March 2019 Reading Round-Up

Our Kind of Cruelty  by Araminta Hall ★★★★☆ Popsugar 2019 Reading Challenge Prompt: A book you meant to read in 2018 Brief synop...







Our Kind of Cruelty by Araminta Hall ★★★★☆

Popsugar 2019 Reading Challenge Prompt: A book you meant to read in 2018

Brief synopsis: Our Kind of Cruelty follows Mike, a successful investor, who is so in love with Verity (V), he can hardly stand it. Yet they've hardly spoken in months and he recently received an invitation to her wedding to another man. But it doesn't phase Mike, because it's all a part of this game they play - The Crave. V flirts with another man until Mike comes to save her, then they sleuth away to have sex. This is just a more advanced version of The Crave, of course, and V is playing really hard to get.

Overall thoughts: This book was a lot slower than I expected. It's a psychological thriller, so I was expecting a page-turner, and this wasn't that. But by the time the novel wrapped up, I was pretty invested and it was a total mind-boggler. I really enjoyed the feminist undertones in the novel, and was surprised by them. I guess, overall, this book was full of surprises, but is definitely a slow burn. See the full review here.





Daisy Jones & the Six by Taylor Jenkins Reid ★★★★★

Popsugar 2019 Reading Challenge Prompt: A book you think should be turned into a movie

Brief synopsis: Daisy Jones & the Six is a novel disguised as a fictional rock band's oral history and tell-all. The book is written in interview-style depicting the rise and fall of Daisy Jones and the Six. Daisy Jones began as a separate entity than the Six, then their musical worlds collided, then fell apart.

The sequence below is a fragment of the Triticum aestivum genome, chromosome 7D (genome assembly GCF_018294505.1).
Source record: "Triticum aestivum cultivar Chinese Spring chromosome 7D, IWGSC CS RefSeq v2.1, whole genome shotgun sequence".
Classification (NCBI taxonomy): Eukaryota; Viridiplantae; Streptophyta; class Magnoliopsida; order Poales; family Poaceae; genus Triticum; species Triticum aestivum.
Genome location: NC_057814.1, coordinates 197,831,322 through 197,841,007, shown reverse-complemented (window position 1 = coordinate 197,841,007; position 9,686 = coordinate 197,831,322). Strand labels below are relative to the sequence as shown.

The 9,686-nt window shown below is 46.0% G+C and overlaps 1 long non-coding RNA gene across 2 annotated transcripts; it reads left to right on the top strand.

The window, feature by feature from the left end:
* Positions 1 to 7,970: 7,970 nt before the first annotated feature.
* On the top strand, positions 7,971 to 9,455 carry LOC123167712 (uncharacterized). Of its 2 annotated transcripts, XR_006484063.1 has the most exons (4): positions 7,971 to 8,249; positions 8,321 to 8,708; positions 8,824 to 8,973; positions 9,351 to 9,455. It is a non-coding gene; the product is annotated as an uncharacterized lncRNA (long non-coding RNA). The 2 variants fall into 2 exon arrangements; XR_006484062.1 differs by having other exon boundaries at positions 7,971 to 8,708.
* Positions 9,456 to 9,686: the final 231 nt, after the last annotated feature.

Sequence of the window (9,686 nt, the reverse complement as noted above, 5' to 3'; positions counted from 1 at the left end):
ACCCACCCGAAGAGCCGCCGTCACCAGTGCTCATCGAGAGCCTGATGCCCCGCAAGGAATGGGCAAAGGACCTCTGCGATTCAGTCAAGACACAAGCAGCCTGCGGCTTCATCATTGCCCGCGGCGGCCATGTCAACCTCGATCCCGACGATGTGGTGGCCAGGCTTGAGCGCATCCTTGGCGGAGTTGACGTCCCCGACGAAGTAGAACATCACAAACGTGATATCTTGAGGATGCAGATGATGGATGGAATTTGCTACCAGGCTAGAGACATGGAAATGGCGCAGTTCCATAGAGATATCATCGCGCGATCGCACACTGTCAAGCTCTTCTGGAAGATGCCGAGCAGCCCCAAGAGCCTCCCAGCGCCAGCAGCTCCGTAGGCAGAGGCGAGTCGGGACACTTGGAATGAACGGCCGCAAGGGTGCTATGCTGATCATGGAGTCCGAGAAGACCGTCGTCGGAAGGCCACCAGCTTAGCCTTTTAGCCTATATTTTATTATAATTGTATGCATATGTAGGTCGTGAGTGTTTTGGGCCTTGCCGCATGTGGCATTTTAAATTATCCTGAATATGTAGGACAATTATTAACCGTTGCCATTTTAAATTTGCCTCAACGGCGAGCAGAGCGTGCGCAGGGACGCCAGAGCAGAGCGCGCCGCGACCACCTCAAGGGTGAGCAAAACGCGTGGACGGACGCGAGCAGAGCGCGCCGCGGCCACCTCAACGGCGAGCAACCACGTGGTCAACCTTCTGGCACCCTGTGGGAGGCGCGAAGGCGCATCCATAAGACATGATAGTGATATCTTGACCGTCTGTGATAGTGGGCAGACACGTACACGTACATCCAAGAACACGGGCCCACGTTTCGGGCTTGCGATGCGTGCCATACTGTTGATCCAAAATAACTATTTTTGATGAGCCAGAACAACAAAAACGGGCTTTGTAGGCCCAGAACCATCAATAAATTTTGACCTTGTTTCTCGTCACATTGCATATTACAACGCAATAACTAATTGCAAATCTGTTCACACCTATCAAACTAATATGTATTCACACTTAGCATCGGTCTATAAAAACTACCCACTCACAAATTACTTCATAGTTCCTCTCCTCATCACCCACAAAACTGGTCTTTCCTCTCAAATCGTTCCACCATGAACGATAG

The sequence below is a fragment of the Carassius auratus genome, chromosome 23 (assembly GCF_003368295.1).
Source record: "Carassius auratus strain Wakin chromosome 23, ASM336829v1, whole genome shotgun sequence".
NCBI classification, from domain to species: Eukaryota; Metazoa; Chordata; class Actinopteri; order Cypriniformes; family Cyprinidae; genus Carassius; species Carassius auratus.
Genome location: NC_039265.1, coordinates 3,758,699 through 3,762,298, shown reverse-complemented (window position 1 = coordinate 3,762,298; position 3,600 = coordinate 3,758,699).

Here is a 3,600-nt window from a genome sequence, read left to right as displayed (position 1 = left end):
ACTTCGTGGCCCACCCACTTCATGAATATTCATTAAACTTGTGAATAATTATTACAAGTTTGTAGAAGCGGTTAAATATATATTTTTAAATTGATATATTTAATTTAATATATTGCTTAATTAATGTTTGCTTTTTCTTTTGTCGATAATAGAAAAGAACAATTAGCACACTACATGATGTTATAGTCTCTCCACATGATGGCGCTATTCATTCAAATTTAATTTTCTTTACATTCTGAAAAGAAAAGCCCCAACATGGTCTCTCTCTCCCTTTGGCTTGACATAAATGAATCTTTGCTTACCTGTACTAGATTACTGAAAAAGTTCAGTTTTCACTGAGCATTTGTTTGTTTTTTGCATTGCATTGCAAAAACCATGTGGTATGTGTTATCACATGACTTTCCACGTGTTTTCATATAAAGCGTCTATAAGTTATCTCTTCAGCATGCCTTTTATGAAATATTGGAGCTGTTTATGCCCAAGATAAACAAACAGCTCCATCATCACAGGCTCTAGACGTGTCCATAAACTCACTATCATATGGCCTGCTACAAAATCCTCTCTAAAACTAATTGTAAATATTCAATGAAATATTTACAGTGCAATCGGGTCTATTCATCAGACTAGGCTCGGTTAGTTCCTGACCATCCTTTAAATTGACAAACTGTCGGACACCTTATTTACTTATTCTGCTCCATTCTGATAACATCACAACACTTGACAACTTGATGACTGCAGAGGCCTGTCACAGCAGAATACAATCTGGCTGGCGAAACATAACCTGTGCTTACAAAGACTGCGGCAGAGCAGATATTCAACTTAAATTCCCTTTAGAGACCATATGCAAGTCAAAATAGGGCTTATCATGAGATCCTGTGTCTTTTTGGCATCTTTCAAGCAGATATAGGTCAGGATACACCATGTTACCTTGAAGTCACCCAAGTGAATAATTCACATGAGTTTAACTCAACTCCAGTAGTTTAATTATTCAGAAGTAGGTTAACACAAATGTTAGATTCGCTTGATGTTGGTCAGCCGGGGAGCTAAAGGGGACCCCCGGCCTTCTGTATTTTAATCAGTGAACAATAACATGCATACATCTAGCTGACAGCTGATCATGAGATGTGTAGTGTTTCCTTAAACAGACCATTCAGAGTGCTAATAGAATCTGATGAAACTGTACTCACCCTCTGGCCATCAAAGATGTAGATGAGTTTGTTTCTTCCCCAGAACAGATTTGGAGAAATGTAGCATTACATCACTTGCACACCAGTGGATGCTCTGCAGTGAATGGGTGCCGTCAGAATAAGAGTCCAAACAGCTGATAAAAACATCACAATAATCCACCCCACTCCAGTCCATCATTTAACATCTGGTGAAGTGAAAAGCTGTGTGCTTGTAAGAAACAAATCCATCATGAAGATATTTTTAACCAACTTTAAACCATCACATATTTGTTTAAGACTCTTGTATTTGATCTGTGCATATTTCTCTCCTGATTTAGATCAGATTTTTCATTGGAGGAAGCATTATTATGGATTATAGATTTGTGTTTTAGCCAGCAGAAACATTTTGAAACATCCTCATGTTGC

Overall thoughts: There was so much hype surrounding this book and I was worried that, because of that, I would be disappointed. But I was not. This book reads like a VH1 Behind the Scenes episode and the character investment gets so deep. I very much enjoyed this novel. TJR can do no wrong. See the full review here.






You Have Me to Love* by Jaap Robben ★★☆☆☆

Popsugar 2019 Reading Challenge Prompt: A book with "love" in the title

Brief synopsis: The novel starts with Mikael, a 9 year-old who's father disappears into the water one day when they're both out on the beach. After weeks of searching, his father is nowhere to be found. Mikael holds an incredible guilt, which forces him both further away from his mother while forcing him closer to her, as well.

Overall thoughts: The writing in this novel was so beautiful and poetic, but I was made so uncomfortable by this entire novel. I knew the direction it was heading, and when it finally got there - I just felt so icky. I was also nearly bored out of my mind the entire time. See the full review here.





The Woman Who Fed the Dogs* by Kristien Hemmerechts ★★☆☆☆

Popsugar 2019 Reading Challenge Prompt: A novel based on a true story

Brief synopsis: The novel itself is based from the perspective of real-life child molester and murderer, Marc Dutroux, who was convicted in Belguim in the late 1980s. Michelle Martin was his wife during the crimes and was also sentenced to prison. She was released in 2012. This story is a fictional novel based from the perspective of Michelle (Odette, in the novel) during the time prior to her release.

Overall thoughts: The plot of this book sounded really great, but I didn't feel the same while actually reading it. The book was pretty graphic and vulgar in a way that seemed unnecessary. I wasn't impressed with the book, but think it had potential. It just wasn't quite there for me. See the full review here.








What did you read in March?





** denotes I received a copy free in exchange for an honest review. All opinions are 100% my own.












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